Our vision

Our vision is to be the best UK water and wastewater company, providing great service to our customers.

Over the last five years we have made significant progress towards our vision, having achieved industry-leading status on many performance metrics used by our regulators and other stakeholders. We realise, however, that we have more to do and that the environment in which we operate is changing – adding to both the challenge and opportunity.

We were one of the most improved companies in our sector for customer satisfaction over the last regulatory period and underlying performance last year showed another year on year improvement. Our ambition is to be highly regarded by the customers we serve and so, in addition to water sector measures, we regularly rank customer perception of our performance against other leading brands operating in the North West. We score well in this survey, just behind the well-regarded brands of John Lewis and Marks and Spencer. What is clear is that customer expectations are ever increasing. Improvements since privatisation mean that water supply interruption is very much the exception and customers' expectation of compensation for service failure is growing. Our service proposition must adapt accordingly and we are investing in a complete overhaul of our day to day customer service proposition to provide customers with a best-in-class offering. In addition, the incidents we experienced last year showed us that there is more we can do to help customers at difficult times in their lives and in May 2016 we launched our 'Priority Services' offering to provide targeted support to customers who are experiencing short or long term difficulty.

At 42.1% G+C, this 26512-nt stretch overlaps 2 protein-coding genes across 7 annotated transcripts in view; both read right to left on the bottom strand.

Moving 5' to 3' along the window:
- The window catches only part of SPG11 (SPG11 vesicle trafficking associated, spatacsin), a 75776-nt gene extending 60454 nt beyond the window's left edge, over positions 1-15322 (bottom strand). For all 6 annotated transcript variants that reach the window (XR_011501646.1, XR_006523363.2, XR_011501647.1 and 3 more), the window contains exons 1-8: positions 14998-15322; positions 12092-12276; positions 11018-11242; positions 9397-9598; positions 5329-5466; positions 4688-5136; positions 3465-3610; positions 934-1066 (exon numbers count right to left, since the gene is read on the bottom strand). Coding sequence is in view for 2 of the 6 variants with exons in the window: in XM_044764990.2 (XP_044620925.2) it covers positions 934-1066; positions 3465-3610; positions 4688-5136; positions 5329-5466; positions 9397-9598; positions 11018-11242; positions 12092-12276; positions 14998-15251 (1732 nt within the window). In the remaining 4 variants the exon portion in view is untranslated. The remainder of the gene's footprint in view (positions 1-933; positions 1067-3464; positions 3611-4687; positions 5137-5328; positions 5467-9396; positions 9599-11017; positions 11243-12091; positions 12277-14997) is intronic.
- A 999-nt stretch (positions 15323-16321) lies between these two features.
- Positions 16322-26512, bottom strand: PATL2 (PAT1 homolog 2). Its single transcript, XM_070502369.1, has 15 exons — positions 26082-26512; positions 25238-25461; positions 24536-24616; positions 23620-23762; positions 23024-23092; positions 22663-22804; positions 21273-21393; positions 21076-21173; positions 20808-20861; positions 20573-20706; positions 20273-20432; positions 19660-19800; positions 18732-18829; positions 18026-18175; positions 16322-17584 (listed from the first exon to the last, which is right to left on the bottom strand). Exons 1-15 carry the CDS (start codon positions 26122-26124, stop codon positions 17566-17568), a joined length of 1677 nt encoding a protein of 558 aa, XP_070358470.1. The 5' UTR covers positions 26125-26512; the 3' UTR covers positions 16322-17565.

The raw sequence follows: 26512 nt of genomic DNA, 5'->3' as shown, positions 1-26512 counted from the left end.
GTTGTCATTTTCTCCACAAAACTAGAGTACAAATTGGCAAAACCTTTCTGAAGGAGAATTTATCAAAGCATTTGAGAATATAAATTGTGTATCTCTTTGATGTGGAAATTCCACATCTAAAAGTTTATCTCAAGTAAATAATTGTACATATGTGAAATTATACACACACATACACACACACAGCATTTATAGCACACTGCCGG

The 2015 storms in the North West demonstrated the importance of infrastructure resilience and the ability to minimise the impact of severe weather events. Climate change predictions indicate that we can expect more frequent periods of intense rainfall and drought across the UK. Whilst it is impractical to believe we can protect customers fully from the implications of climate change, we can take measures aimed at reducing the impact of weather events and enabling recovery to be as fast as possible. Over recent years, we have invested significantly in enhancing the resilience of our systems and this proved to be of considerable benefit during last year's events. Our plans over this five year regulatory period include investment in enhanced resilience. Water companies are currently working with other stakeholders, including Defra, our regulators and leading research establishments, to consider what additional measures we can take both individually and collectively to enhance our resilience to climate change. We are playing an active role in this dialogue.

In order to deliver our vision, we will need to continue to make significant improvements in our operational efficiency. We have looked for best practice inside and outside our sector and we are progressively transforming our operating model using what we call 'systems thinking'. For water, our philosophy is to consider our landscape of reservoirs, aqueducts, process sites and distribution networks as a 'big system' and to use processes and technology to deliver uninterrupted, wholesome water to customers at lowest cost. It means changing the culture of our organisation from reactive to proactive, finding and fixing problems before they affect our services to customers. A recent example is our Thirlmere pipeline project where our integrated approach enabled us to consider a wide range of factors in determining what we believe to be the best solution for customers, shareholders, local communities and the environment. The project is designed to protect the environment as well as providing long-term resilience of water supplies in West Cumbria.